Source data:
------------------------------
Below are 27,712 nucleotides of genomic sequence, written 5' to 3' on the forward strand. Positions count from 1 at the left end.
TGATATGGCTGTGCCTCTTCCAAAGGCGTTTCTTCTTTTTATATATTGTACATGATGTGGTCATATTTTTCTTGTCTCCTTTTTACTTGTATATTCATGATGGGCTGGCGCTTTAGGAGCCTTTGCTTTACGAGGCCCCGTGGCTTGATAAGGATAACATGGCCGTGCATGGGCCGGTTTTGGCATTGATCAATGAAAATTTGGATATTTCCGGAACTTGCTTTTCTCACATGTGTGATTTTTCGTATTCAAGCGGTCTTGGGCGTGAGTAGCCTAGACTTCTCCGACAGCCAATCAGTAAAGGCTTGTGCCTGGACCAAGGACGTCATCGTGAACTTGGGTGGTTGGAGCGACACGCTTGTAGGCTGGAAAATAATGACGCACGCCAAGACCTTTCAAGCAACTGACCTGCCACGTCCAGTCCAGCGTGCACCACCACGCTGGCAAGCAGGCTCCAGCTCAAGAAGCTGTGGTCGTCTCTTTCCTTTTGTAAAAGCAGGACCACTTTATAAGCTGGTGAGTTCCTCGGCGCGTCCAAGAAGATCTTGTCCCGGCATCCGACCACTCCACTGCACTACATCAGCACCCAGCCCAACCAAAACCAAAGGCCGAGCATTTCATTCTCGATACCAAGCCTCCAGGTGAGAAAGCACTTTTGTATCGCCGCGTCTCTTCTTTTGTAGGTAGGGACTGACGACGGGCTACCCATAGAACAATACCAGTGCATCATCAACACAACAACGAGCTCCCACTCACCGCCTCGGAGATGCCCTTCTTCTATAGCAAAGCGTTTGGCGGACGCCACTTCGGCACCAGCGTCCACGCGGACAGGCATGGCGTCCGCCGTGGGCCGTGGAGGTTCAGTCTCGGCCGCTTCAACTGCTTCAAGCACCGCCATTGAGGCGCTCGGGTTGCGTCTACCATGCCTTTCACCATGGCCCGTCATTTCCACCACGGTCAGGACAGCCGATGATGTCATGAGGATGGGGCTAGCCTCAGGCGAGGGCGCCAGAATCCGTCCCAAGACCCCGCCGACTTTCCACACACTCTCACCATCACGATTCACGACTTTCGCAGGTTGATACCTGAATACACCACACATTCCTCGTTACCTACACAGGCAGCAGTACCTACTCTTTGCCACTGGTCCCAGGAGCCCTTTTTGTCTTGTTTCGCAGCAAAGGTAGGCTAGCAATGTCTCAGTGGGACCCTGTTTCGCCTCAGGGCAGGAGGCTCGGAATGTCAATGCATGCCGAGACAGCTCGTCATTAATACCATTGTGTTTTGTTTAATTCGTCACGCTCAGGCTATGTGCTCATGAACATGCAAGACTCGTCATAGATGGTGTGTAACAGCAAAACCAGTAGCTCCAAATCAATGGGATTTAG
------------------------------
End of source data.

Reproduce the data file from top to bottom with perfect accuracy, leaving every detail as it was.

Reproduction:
Below are 27,712 nucleotides of genomic sequence, written 5' to 3' on the forward strand. Positions count from 1 at the left end.
TGATATGGCTGTGCCTCTTCCAAAGGCGTTTCTTCTTTTTATATATTGTACATGATGTGGTCATATTTTTCTTGTCTCCTTTTTACTTGTATATTCATGATGGGCTGGCGCTTTAGGAGCCTTTGCTTTACGAGGCCCCGTGGCTTGATAAGGATAACATGGCCGTGCATGGGCCGGTTTTGGCATTGATCAATGAAAATTTGGATATTTCCGGAACTTGCTTTTCTCACATGTGTGATTTTTCGTATTCAAGCGGTCTTGGGCGTGAGTAGCCTAGACTTCTCCGACAGCCAATCAGTAAAGGCTTGTGCCTGGACCAAGGACGTCATCGTGAACTTGGGTGGTTGGAGCGACACGCTTGTAGGCTGGAAAATAATGACGCACGCCAAGACCTTTCAAGCAACTGACCTGCCACGTCCAGTCCAGCGTGCACCACCACGCTGGCAAGCAGGCTCCAGCTCAAGAAGCTGTGGTCGTCTCTTTCCTTTTGTAAAAGCAGGACCACTTTATAAGCTGGTGAGTTCCTCGGCGCGTCCAAGAAGATCTTGTCCCGGCATCCGACCACTCCACTGCACTACATCAGCACCCAGCCCAACCAAAACCAAAGGCCGAGCATTTCATTCTCGATACCAAGCCTCCAGGTGAGAAAGCACTTTTGTATCGCCGCGTCTCTTCTTTTGTAGGTAGGGACTGACGACGGGCTACCCATAGAACAATACCAGTGCATCATCAACACAACAACGAGCTCCCACTCACCGCCTCGGAGATGCCCTTCTTCTATAGCAAAGCGTTTGGCGGACGCCACTTCGGCACCAGCGTCCACGCGGACAGGCATGGCGTCCGCCGTGGGCCGTGGAGGTTCAGTCTCGGCCGCTTCAACTGCTTCAAGCACCGCCATTGAGGCGCTCGGGTTGCGTCTACCATGCCTTTCACCATGGCCCGTCATTTCCACCACGGTCAGGACAGCCGATGATGTCATGAGGATGGGGCTAGCCTCAGGCGAGGGCGCCAGAATCCGTCCCAAGACCCCGCCGACTTTCCACACACTCTCACCATCACGATTCACGACTTTCGCAGGTTGATACCTGAATACACCACACATTCCTCGTTACCTACACAGGCAGCAGTACCTACTCTTTGCCACTGGTCCCAGGAGCCCTTTTTGTCTTGTTTCGCAGCAAAGGTAGGCTAGCAATGTCTCAGTGGGACCCTGTTTCGCCTCAGGGCAGGAGGCTCGGAATGTCAATGCATGCCGAGACAGCTCGTCATTAATACCATTGTGTTTTGTTTAATTCGTCACGCTCAGGCTATGTGCTCATGAACATGCAAGACTCGTCATAGATGGTGTGTAACAGCAAAACCAGTAGCTCCAAATCAATGGGATTTAG